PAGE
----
Evaluating Biological Stock Structure of Atlantic Cod to Inform Industry Fishery Management

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Project Type: 
Research
Project Number: 
R/SFA-3
Inception Date: 
2016
Completion Date: 
2018

Participants:

Erik Chapman N.H. Sea Grant Co-Principal Investigator
Steven Cadrin University of Massachusetts - Dartmouth Collaborator
Lisa Kerr Gulf of Maine Research Institute Collaborator
Adrienne Kovach UNH - Department of Natural Resources & the Environment Principal Investigator
Abstract: 

One of the most economically and culturally important commercial fish in the North Atlantic, Atlantic cod (Gadus morhua) populations today are at a small fraction of their carrying capacity, and fishing communities that once depended on them are struggling for their existence. Rebuilding cod stocks is vital to the economies of New England coastal communities, and to restoring a healthy ecosystem. While management has been effective in controlling fishing pressure, cod stocks have suffered in part due to an inadequate understanding of cod population structure and dynamics and poor linkages between science and management. Addressing this problem necessitates reevaluating stock structure and spatial distribution, the basis for management. It also requires working together with fisherman and fisheries managers to achieve consensus on applying the science to effect policy change. These are the goals that we address in this project through interdisciplinary research collaboration, extension and outreach. We will use a state-of-the art population genomic approach to characterize the biological stock structure of Atlantic cod in U.S. and neighboring Canadian waters. Genome-wide data will elucidate fine-scale gene flow and demographic processes in relation to spatial scale. The genomic approach will also yield information on adaptive genetic variation underlying ecologically relevant differentiation. Integration of high-resolution data on demographic and adaptive processes will reveal comprehensive knowledge of population structure to facilitate optimal decision-making. By forming a formal cod stock structure working group, we will synthesize our findings with those of regional scientists studying multidisciplinary aspects of cod stock structure and engage with managers and fishermen to interpret the implications of research results for management. Our efforts will lead to an improved understanding of cod population structure and alternative management strategies that more accurately reflect cod population structure and spatial scale.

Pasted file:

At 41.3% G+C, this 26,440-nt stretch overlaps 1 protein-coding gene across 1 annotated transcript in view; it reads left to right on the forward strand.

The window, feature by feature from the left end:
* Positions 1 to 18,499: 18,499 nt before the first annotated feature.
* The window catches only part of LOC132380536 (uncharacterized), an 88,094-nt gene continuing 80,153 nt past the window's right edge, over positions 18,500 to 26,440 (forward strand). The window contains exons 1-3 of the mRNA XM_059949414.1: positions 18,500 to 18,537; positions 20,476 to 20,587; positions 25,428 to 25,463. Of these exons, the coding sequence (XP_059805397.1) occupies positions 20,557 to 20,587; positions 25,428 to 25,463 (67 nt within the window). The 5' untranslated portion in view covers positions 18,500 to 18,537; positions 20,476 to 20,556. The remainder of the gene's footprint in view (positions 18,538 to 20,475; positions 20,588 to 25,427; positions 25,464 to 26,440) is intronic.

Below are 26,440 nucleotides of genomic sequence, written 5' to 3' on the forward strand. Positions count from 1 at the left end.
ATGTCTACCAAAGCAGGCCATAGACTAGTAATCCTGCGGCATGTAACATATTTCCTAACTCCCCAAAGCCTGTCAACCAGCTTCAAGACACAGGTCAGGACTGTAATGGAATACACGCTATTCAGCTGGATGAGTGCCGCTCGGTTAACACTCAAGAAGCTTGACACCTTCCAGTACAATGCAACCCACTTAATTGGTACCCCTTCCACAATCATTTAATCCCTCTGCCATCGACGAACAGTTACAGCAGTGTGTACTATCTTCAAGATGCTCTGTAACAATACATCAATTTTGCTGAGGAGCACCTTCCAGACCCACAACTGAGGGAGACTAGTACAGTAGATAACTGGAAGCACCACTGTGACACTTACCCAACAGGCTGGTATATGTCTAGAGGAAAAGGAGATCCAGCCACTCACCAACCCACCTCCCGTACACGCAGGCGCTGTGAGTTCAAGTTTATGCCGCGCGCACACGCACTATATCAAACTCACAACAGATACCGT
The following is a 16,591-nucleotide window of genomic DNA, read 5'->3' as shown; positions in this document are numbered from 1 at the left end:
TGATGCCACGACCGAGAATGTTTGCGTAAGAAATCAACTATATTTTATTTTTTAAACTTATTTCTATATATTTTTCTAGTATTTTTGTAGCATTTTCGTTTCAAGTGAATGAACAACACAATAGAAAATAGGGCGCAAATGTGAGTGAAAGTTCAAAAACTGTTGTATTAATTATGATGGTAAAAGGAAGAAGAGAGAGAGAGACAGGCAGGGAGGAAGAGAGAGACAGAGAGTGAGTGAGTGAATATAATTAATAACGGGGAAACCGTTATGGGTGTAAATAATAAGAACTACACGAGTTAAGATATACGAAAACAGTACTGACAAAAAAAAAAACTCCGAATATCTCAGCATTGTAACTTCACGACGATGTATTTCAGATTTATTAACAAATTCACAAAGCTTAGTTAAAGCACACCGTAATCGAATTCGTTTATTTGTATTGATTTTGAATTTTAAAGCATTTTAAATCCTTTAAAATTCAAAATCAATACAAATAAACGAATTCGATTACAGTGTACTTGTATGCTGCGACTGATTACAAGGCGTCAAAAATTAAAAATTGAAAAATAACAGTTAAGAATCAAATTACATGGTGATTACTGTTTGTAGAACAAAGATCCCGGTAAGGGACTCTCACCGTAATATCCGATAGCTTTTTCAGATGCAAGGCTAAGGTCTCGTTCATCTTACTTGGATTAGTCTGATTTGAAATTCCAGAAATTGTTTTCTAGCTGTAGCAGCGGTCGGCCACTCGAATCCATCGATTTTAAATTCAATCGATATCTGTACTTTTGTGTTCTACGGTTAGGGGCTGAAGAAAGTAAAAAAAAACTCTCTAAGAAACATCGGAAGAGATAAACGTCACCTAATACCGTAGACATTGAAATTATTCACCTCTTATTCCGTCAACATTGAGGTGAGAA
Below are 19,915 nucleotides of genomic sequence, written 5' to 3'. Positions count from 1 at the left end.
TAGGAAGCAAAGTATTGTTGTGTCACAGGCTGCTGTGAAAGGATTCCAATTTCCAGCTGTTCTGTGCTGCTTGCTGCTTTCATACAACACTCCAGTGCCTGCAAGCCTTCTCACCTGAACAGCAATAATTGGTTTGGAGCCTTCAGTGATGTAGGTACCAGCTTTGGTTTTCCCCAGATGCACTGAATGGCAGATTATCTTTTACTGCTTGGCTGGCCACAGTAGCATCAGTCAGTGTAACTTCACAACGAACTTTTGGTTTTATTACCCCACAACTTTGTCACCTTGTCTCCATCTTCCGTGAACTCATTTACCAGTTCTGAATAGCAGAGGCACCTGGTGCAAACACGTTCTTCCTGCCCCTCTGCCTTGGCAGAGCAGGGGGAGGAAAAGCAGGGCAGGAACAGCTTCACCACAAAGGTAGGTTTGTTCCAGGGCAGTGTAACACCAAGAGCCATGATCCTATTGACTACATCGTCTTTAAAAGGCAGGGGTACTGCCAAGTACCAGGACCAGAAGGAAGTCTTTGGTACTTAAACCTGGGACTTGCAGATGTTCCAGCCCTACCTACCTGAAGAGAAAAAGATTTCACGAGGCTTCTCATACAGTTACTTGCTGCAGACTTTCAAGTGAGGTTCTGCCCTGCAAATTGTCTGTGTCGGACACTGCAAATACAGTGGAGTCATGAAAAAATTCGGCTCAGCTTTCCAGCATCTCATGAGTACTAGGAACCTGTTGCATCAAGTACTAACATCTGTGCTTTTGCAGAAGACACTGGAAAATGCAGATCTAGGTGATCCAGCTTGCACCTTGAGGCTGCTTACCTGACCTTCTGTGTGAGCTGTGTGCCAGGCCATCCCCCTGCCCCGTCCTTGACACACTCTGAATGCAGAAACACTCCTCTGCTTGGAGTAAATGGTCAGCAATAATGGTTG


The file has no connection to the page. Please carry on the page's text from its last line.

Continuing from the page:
Objectives: 

1. To characterize spatial genetic structure and demographic connectivity of all active spawning cod populations in U.S. and neighboring Canadian waters.

2. To identify adaptive genetic variation that may underlie ecological differences among cod populations.

3. To reconstruct the recent historical population structure and stock composition of now depleted population segments of eastern Gulf of Maine cod using archived otolith samples from the 1960s, and to determine if local population structure has been lost through recent declines.

4. To facilitate communication of data collection and analysis with other scientists and projects that are conducting complementary research to improve our understanding of biological structure of Atlantic cod in U.S. waters.

5. To provide fisheries scientists, managers and fishermen with an improved understanding of the biological structure of modern cod stocks, the extent to which they are influenced by local recruitment and adaptive processes, and if/how this structure has changed over time.